He flipped it open.
Gerald Butler stood in the doorway of my room, searching it with his eyes.
"Before you go side stepping out of here in anger because we've been watching you, look at what's behind him."
"Mind Reader." I snapped at him, side stepping back into my chair just moments after slipping away. I took the photo in my hands and eyed it closely. I brought it closer to my eyes. It couldn't be. And then memories came flooding back. Memories that I had buried in the hoary cobwebbed depths of my mind for future reference. Well, the future was here and now.
I set it down, my face hot and flushed. "I hate people watching me! It makes me feel like Big Brother is alive and well and seated in my backyard."
"He is. But it's not him you got to worry about." He tapped the blurry forms behind Gerald. "The fact that he didn't even notice makes me even more nervous. Neither one of you spotted these things."
"Well, you wouldn't have either without this..."
"Camera. Nano camera. It's embedded in the ceiling of your room. A special spray paint that we can activate at any given time and can provide any angle we desire."
"Tech that advanced?"
"Watching my kids?"
"No. You, Chesterton."
"Although we have a great deal of insights into what you do, we still don't know how yet. We need to know how."
I sighed. I had let them in. My lighthearted soul had just got rung out and hung up to dry. If Patti had been there at that moment, she would have smacked me on the side of t he head and kissed me at the same time. At least that's my vision of what might occur. Probably not the reality. I don't want you to start thinking I'm a masochist, or she's sadistic. Quite the contrary. I am hard headed and stubborn at times, but usually for a good reason. She's just straightforward enough to see through my prima donna moments and quick to correct them. How lucky can a guy get?
"So how do we stop this?"
I gave him a surprised look. "You're the Tall Man. The guy beneath the President. Literally." And he was. This office was buried deep beneath the White House so the President had instant access to its resources at his disposal, as well as the safest place on the planet to bail out to, should such a thing become necessary.
Suddenly, my cinnamon roll was looking pretty bleak and tasteless. I felt like my favorite peak had somehow managed to bite my ass and feed it to me for breakfast.
He reached across the table and patted my hand. "It's not that bad, Chesterton."
"Yes. It is." I disagreed.
"Yes. You're right." He agreed, which just sent me deeper into the craphouse of my regrets.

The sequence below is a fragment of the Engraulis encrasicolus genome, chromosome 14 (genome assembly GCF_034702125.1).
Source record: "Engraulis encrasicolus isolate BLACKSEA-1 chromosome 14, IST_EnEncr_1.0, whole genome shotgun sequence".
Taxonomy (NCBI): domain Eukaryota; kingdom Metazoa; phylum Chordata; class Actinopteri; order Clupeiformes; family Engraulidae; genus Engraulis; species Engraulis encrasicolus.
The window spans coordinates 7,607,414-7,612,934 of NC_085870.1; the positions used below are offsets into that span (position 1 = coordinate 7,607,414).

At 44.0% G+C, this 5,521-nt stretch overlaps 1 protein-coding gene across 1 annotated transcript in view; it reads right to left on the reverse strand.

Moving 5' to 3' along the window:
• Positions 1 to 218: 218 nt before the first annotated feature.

I looked up. "We need friends in high places."
"We have them."
I brightened. "You do?"
He didn't reply. His eyes never left mine.
I boggled for a moment, and then recovered my senses. "Patti's gonna hate me."
This brings us back to my present plight, a portable school building that even a horse would be disgusted with and an angry mob of forty adolescents who yearned for happier times. I sent out for the tenth round of A & W frosted mugs and fries and when done, I side stepped them to the front door, and knocked on it.
Morris opened it, glanced around. "Mister K, no one's there."
"How about our drinks and fries, Morris?"
He looked down. "Uh, sure, they're here."
"Please bring them in."
He did so.
We spent the next ten minutes luxuriating in the greasy depths of salty potatoes and frosty mugs of root beer...not actually mugs, really just cartons heaped with shaved ice, but who's complaining?
Finally, the last bell of the day rang and the kids plowed out of the room, leaving cartons and containers littering the room. And surprises only Shondel and Morris remained.
Morris gave me a shy look. "I'd like to help, Mister K."
He gave Shondel a sweet smile. She gave him one back. Who could have seen this coming?
In ten minutes my room smelled like an angelic barn once more, and the two kids departed, each absorbed in the other's talk as they stepped outside and left.
I sat down behind my desk and considered the small miracle that had happened. Every once in awhile all the hard work actually pays off and a kid or two will rise above the herd mentality and become more than they can be. Real human beings. Likable and lovable. A teacher's only reward, besides the low paychecks and long, long sweaty hours is having a child or two actually get it. Actually understand there's more to life than "Me!" When that happens, it's a time to celebrate, kick up the heels and relax. But only for a few moments, because next we have to start filling out all the administrative paperwork, replying to all the parents... (Maybe two or three if we're lucky)...who want to help, and get prepared for the next day's round of Herculean labors.